College success requires students to engage with their institution academically and administratively. Missteps with required administrative processes can threaten student persistence and success. Through two experimental studies, we assessed the effectiveness of an artificially intelligent text-based chatbot that provided proactive outreach and support to college students to navigate administrative processes and use campus resources. In both the two-year and four-year college context, outreach was most effective when focused on discrete administrative processes such as filing financial aid forms or registering for courses which were acute, time-sensitive, and for which outreach could be targeted to those for whom it was relevant. In the context of replicating studies to better inform policy and programmatic decision making, we draw three core lessons regarding the effective use of nudge-type efforts to promote college success.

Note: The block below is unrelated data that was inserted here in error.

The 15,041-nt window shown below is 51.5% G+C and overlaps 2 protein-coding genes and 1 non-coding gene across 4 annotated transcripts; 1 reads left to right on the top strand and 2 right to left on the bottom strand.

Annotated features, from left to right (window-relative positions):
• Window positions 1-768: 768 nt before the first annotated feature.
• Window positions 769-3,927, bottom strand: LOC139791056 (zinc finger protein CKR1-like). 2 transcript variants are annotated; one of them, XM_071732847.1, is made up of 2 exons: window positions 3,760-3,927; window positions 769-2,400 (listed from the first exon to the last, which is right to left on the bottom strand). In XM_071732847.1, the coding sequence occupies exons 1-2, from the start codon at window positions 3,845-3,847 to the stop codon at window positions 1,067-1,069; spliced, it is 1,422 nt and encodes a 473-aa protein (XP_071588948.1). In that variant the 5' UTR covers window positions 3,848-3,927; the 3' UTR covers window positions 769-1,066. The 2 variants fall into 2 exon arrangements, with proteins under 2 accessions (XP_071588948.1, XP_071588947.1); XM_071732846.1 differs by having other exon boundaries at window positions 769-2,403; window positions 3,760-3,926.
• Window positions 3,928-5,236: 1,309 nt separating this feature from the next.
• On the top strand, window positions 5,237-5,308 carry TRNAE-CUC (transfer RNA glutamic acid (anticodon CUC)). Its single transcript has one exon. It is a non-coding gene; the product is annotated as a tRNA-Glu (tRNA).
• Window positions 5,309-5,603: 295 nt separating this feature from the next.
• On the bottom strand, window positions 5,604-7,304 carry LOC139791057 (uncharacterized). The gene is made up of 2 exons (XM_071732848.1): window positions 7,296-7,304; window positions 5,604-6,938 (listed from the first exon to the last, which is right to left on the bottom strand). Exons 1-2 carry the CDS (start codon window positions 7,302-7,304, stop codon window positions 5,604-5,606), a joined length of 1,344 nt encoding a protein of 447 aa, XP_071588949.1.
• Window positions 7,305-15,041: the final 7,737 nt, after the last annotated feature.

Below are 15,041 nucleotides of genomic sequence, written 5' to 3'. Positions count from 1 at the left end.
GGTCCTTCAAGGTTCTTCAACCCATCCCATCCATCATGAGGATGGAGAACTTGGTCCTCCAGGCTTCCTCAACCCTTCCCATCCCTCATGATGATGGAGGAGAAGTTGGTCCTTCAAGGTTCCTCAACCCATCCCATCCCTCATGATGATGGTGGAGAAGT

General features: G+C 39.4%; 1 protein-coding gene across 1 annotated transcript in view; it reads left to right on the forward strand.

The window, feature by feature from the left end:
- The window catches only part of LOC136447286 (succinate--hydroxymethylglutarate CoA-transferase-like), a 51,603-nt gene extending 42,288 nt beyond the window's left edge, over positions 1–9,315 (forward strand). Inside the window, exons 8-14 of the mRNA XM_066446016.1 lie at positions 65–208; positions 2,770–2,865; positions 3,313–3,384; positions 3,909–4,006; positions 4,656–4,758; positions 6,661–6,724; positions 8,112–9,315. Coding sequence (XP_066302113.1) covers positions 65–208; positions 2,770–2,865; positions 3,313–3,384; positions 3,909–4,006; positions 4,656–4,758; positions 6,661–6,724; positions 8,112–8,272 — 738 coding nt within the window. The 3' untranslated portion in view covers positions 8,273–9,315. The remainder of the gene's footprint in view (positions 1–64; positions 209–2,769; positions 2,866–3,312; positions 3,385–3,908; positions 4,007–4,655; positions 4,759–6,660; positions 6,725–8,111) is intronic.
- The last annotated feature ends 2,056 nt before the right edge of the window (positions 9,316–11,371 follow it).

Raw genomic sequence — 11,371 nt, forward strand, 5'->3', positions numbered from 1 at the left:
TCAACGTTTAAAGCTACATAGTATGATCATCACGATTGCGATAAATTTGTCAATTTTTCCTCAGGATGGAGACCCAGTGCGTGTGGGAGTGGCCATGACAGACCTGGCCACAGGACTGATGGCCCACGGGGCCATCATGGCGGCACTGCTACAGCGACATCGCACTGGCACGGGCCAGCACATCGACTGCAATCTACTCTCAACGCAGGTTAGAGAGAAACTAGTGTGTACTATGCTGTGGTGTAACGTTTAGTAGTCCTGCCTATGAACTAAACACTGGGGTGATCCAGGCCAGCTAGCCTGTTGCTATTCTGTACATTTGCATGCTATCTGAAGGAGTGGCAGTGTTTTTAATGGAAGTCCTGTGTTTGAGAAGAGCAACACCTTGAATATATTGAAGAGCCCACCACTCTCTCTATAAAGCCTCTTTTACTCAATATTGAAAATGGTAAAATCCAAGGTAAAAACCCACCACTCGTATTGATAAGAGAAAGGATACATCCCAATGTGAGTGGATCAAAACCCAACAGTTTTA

We examine through a field experiment whether outreach and support provided through an AI-enabled chatbot can reduce summer melt and improve first-year college enrollment at a four-year university and at a community college. At the four-year college, the chatbot increased overall success with navigating financial aid processes, such that student take up of educational loans increased by four percentage points. This financial aid effect was concentrated among would-be first-generation college goers, for whom loan acceptances increased by eight percentage points. In addition, the outreach increased first-generation students’ success with course registration and fall semester enrollment each by three percentage points. For the community college, where the randomized experiment could not be robustly implemented due to limited cell phone number information, we present a qualitative analysis of organizational readiness for chatbot implementation. Together, our findings suggest that proactive outreach to students is likely to be most successful when targeted to those who may be struggling (for example, in keeping up with required administrative tasks). Yet, such targeting requires university systems to have ready access to and ability to make use of their administrative data.